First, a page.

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You’ve been talking again.
It’s all I’ve got. Anyway. Aren’t the dying allowed to rant?
Thursday nights, we played table tennis in the Progress Hall. Jimmy swinging his arm in a loose arc to smash the ball. Bright smile and new trainers. The one place he didn’t have to look over his shoulder.
Boys in school were uncomfortable around Jimmy. His voice. His long-fingered, soft-skinned hands. Not the kind of hands that could swing a hammer or smash a face.
Jimmy’s mum said he had musician hands. She’d been making Jimmy take violin lessons for as long as anyone could remember. Jimmy’s dad was years gone, with only rumour left in his wake.
I was the only friend Jimmy had at school. I protected him but Jimmy had to stay close. Safe in my shadow. And that was okay. No one bothered me because of my size and the way I looked. Even adults were a little afraid of me.
But I had my own problems at home. I’d disappear for days and Jimmy had to survive on his own. Jimmy liked to call me Garbo because of it.
I always came back though, sometimes turning up in Progress Hall. Jimmy would come over straight away. “Welcome back, Garbo,” he liked to joke. “Good you got tired of being alone.”
Father Kerry ran the table tennis club. He was in his seventies but he still liked to play a few points now and then. Mostly he preferred to sit by the kitchenette doorway, drink tea, smoke cigarettes. He always looked pleased, like we were something he was proud of.
I was on the internet yesterday.
Internet? Stay out of those chat rooms.
You can trace all sorts of people. Your friend plays violin for a well-known orchestra.
See those doctors and nurses over there? They don’t know what to do. I can see it in their faces. You can’t stop this disease once it’s in you.
Don’t think like that. Don’t. Tell me some more about Progress Hall. Tell me about Jimmy.
One time I found Jimmy on the floor of the school toilets. They’d beaten him pretty bad. He wouldn’t say who did it.
I helped him to his feet. He looked me right in the eyes. “Why always me?” he asked.
“Jimmy,” I told him. “You know why it is.”
Jimmy pushed past me. He ran into the corridor and headed for the fire exit. I followed him. He opened the fire-exit door. He stepped out onto the open street and turned around. Standing there in the sunlight, looking back at me in the darkness.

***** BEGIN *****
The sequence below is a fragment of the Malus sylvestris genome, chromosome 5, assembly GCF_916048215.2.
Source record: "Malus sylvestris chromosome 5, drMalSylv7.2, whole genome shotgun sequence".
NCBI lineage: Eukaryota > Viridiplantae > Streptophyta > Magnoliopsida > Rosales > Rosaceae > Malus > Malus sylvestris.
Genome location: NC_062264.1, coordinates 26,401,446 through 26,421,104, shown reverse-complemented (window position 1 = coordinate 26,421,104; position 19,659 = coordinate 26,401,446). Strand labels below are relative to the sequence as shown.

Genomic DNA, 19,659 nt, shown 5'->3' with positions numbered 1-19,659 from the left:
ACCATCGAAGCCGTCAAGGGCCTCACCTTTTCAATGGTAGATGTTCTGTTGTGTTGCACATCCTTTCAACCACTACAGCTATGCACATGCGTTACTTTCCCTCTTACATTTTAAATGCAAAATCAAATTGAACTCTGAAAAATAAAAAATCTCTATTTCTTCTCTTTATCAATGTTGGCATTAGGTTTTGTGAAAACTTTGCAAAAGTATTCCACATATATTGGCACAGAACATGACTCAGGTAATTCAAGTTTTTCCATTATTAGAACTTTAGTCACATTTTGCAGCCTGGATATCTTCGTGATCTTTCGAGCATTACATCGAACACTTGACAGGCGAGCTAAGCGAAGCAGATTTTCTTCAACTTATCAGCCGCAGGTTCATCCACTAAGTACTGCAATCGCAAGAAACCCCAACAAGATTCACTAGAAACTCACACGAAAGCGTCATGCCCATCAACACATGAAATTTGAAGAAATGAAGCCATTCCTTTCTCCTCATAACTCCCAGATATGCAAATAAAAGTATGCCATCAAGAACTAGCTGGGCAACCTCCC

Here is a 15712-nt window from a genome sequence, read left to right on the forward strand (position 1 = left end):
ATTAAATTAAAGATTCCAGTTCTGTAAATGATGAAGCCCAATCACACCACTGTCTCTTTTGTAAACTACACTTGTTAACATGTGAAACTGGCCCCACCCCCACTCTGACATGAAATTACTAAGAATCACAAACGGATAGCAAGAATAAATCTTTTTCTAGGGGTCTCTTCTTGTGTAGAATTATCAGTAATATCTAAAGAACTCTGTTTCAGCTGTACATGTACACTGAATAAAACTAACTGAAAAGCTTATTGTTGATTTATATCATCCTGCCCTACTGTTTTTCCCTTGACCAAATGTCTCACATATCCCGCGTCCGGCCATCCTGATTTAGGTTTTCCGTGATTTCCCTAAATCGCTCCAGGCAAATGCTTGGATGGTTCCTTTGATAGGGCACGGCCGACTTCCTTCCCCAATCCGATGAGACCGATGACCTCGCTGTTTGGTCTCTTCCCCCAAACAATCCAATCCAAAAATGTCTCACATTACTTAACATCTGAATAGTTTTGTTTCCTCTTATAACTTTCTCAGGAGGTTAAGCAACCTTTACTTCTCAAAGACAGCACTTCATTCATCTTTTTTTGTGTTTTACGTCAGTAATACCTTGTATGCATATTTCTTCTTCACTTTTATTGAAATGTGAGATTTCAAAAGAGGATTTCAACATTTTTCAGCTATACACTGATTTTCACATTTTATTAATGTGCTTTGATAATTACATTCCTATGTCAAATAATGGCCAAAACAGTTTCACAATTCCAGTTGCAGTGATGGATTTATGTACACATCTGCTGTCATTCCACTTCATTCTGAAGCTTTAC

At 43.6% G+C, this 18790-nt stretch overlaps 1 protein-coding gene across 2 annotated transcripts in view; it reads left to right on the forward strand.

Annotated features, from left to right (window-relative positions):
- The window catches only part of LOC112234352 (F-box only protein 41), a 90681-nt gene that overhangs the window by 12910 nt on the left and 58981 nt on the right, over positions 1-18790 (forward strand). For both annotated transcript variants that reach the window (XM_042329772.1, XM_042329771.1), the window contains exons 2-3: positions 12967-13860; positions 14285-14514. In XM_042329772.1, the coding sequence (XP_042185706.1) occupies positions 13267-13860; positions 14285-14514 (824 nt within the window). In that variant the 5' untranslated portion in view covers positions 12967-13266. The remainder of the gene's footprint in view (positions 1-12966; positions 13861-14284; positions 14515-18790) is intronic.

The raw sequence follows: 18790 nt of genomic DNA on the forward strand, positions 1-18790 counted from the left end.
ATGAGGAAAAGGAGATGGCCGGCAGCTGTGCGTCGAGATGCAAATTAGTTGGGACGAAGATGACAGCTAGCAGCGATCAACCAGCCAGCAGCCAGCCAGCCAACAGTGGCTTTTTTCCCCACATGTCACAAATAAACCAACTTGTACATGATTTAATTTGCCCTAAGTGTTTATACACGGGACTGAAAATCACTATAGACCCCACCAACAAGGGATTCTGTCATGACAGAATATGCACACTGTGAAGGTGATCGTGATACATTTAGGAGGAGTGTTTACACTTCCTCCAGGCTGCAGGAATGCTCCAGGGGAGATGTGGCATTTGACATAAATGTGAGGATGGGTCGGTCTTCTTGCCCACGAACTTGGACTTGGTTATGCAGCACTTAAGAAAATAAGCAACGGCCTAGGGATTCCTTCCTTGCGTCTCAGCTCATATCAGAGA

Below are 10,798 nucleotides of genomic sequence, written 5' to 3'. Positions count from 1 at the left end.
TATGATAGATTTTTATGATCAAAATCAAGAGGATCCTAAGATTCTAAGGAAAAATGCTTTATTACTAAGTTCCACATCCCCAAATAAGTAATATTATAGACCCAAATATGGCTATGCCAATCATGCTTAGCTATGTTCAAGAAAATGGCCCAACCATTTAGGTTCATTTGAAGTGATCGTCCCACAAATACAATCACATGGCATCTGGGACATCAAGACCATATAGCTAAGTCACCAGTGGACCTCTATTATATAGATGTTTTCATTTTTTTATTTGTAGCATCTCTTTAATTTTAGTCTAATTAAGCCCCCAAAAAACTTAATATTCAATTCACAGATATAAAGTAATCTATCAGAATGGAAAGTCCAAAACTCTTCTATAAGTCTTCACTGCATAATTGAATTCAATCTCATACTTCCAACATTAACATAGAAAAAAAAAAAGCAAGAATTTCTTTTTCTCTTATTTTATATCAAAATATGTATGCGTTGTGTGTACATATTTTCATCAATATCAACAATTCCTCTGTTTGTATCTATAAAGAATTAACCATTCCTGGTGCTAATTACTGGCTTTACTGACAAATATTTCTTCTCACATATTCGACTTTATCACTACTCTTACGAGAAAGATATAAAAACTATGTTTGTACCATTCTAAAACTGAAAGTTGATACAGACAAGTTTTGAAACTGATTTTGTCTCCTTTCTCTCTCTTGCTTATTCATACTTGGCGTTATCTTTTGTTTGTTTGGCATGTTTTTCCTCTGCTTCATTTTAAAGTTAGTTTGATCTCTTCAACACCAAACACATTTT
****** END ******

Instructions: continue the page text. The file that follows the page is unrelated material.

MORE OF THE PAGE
“You think you all know me,” he said. “But you don’t!”
That week Father Kerry fell ill and before people even got used to the idea, Father Kerry was gone. A young priest was sent in to run the parish. Father Paul. He had crow eyes and polished shoes and sour breath.
On the very first day he took our class for Religious Instructions, he asked Jimmy to join the church choir but Jimmy said he was too busy.
Father Paul said, “How can you be too busy for God?”
Jimmy looked back at him with contempt.
“It isn’t God asking.”
You knew it right away. They were enemies.
Jimmy refused to attend Religious Instruction Class after that. The headmaster talked it over with Jimmy’s mum and they agreed that Jimmy could study in the headmaster’s office during the religious instruction period. Father Paul was furious but the headmaster wouldn’t budge.
But Jimmy had a victim’s bad luck. The headmaster was hurt in a car accident and had to retire. The new headmaster had no time for Jimmy or Jimmy’s mum. So Jimmy had to come back to Religious Instructions Class. Father Paul made him sit at a desk right at the front. Father Paul circled around Jimmy’s desk like a black shadow. Sweating when his orbit tightened around Jimmy. Thinking none of us could see his excitement. I never understood back then how a man like that would want to be a priest.
It took Father Paul about two months to find out we were still using Progress Hall for our table tennis club. One of the old parish nuns had Father Kerry’s spare key. She opened the hall for us every Thursday. She never stayed, because she had to get along for evening prayers. So one of us would take the spare key back to the convent and slip it inside her letter box.